I bought a trade paperback of “Kingdom Come” very early on in my comic reading career. The only thing I knew was it was one of those miniseries that people heralded. I brought it with me to an out of town conference, and wound up reading the entire thing in one sitting in my hotel room. I finished it late into the night as the Apocalypse rang in true splendor within the pages.
I was in a comic book store in Austin, Texas months later and I stumbled upon the original four-issue prestige format series and bought it up and reread it. Since then, the whole series has been dear to me, and is often one I highlight as one of my favorite superhero stories of all time. I think though “Kingdom Come” asks one of the most important questions we can ask our stories, our comics, our superheroes. Namely, “What do we want from them?”
“Kingdom Come” started as a pitch Alex Ross had to DC after completing the similar opus “Marvels” with Kurt Busiek in 1994. Ross pitched the series first to DC and to James Robinson to write, but DC ultimately paired him with Mark Waid who they felt had a wider knowledge of the history of the DC Universe. The entire four-issue prestige format series ran from May to August of 1996 under DC’s “Elseworlds” banner and spawned multiple spinoffs and sequels like “The Kingdom” (which helped further the Grant Morrison/Mark Waid concept of Hypertime) and “Thy Kingdom Come” (an arc of Geoff Johns’s pre-New 52 “Justice Society of America”). All of those sequels, in my opinion, fail to live up the beauty of the original (much like we expect “Doomsday Clock” to) and follow a laundry list of DC exploiting some of its most successful and creative titles.
The series opens with visions of the Apocalypse and verses from the book of Revelation in the Bible. We meet Norman McKay, a pastor struggling with the morality of the world he lives in, a world post-Justice League, where all the Leaguers kids and other amoral, violent heroes fight for the hell of it without a second thought. This is a world in which Superman is retired, ousted by the “hero” Magog as he turned the public against Superman. Magog and his team, in the opening pages of the story, cause a nuclear disaster in Kansas which kills millions and destroys a multitude of America’s food production. After this disaster, Norman is visited by The Spectre, and is tasked to judge and punish who needs to be punished in the coming conflict. Superman thus is coaxed out of retirement and begins to go about suppressing the young heroes, putting those that won’t fall in line into “The Gulag” (oh boy) and trying to restore utopia to Earth. Humanity has had enough of being at the whim of the metahumans, and factions of the United Nations, as well as Lex Luthor’s Mankind Liberation Front (MLF), all attempt to quell the metahumans following Superman’s reemergence. All the while, Batman is working in the background with a group of Outsiders. Batman allies himself with the MLF, and eventually double-crosses them. This all leads to a final showdown with the prisoners of the Gulag who have escaped and Superman’s old school Justice League, as well as the MLF led by a brainwashed Billy Batson.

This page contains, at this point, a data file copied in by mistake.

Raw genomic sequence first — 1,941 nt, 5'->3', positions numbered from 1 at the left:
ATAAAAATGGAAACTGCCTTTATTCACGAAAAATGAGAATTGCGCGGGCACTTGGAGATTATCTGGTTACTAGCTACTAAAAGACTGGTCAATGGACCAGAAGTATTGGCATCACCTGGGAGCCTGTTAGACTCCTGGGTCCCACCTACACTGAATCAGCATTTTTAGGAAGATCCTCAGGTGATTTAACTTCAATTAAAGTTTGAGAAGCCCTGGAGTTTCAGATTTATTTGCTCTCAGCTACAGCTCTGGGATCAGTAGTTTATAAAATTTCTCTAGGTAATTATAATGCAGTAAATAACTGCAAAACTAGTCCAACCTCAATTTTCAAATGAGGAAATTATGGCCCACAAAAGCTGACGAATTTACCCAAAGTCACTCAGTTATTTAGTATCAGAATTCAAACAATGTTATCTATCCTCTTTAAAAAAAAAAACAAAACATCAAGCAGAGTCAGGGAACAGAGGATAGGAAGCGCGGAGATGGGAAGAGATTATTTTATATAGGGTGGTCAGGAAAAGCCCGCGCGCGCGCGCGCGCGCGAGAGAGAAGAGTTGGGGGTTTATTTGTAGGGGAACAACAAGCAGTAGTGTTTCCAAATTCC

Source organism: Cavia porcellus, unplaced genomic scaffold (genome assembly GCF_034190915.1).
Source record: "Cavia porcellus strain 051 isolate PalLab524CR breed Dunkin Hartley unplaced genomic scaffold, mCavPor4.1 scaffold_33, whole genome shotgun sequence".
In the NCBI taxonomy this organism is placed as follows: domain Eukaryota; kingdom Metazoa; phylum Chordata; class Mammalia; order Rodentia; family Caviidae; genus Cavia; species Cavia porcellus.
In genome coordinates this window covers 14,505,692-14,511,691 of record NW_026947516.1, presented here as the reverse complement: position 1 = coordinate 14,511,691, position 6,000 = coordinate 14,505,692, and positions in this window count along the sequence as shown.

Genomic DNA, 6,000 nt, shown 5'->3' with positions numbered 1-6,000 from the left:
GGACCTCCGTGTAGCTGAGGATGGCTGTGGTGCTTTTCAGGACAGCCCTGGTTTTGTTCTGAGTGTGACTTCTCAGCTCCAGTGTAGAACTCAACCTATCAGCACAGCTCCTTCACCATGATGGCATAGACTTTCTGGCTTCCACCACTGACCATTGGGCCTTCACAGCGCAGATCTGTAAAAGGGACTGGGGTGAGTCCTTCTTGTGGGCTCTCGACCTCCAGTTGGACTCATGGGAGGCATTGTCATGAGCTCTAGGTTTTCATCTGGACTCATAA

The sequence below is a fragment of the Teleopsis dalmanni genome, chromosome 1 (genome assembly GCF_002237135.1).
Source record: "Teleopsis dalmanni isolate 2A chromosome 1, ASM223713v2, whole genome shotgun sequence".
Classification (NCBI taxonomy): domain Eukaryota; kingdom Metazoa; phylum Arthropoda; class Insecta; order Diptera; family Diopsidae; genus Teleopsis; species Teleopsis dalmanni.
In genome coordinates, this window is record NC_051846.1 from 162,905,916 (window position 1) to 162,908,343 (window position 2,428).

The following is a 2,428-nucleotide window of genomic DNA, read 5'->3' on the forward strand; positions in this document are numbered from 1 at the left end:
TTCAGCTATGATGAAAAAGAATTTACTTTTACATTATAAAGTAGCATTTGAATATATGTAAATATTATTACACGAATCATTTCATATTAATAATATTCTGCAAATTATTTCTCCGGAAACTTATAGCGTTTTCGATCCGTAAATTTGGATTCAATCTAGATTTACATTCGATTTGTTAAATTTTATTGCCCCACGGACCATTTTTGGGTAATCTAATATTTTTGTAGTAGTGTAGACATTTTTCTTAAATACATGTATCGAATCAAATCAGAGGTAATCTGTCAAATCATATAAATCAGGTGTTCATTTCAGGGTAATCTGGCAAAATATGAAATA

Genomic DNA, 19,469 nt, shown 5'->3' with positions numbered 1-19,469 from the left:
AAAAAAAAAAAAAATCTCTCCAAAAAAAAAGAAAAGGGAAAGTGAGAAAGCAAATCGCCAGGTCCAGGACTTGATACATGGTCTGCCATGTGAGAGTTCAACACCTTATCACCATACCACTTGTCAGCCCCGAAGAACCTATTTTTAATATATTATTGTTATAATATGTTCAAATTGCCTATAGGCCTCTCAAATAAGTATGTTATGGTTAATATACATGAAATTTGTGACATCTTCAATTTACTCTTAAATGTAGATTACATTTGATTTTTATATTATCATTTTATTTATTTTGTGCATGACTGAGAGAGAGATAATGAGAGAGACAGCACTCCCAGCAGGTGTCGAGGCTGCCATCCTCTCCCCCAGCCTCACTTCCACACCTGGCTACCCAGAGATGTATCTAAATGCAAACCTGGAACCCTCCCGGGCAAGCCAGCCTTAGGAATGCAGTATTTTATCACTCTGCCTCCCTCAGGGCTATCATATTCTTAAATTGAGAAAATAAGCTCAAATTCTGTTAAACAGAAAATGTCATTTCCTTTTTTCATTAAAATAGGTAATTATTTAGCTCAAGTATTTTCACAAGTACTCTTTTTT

It goes without saying, first and foremost, Alex Ross is a god. In a story about the dichotomy between humanity and divinity the description seems oddly appropriate. There is no other artist that can do what Ross does with his painterly realism. This is some of the most evocative and emotive art in comicdom. I wish for the life of me he would come back and do interiors on a work, even for an issue, instead of just the many, many covers he does for Marvel and DC. This series would not be this series without Ross’s ability to portray epic action, like the only double page spread in the miniseries which occurs at the beginning of issue #4. This is contrasted with the quiet background struggle of Norman McKay as he bears witness to the horror of the coming Apocalypse. Alex Ross’s heroes look like gods, his humans react like humans should to gods, and he sells every larger than life aspect of this entire book. All of this goes without saying, but needs to be said before we get into the rest of the story.Continued below
“Kingdom Come” is huge. There are hundreds of DC characters in this book, and a plethora more Waid and Ross created in order to sell the gravitas of this series. There’s a Damien Wayne, before Damien was a thing, who is the new leader of The League of Assassins and a member of Luthor’s MLF. There’s Golden Age wonders, there’s Silver Age creations, there’s so many beautifully designed children of characters that appear regularly in the DCU. All of the designs of the older Leaguers resemble their JSA counterparts. In scope and in visual, this series is huge and encompasses all of the DCU.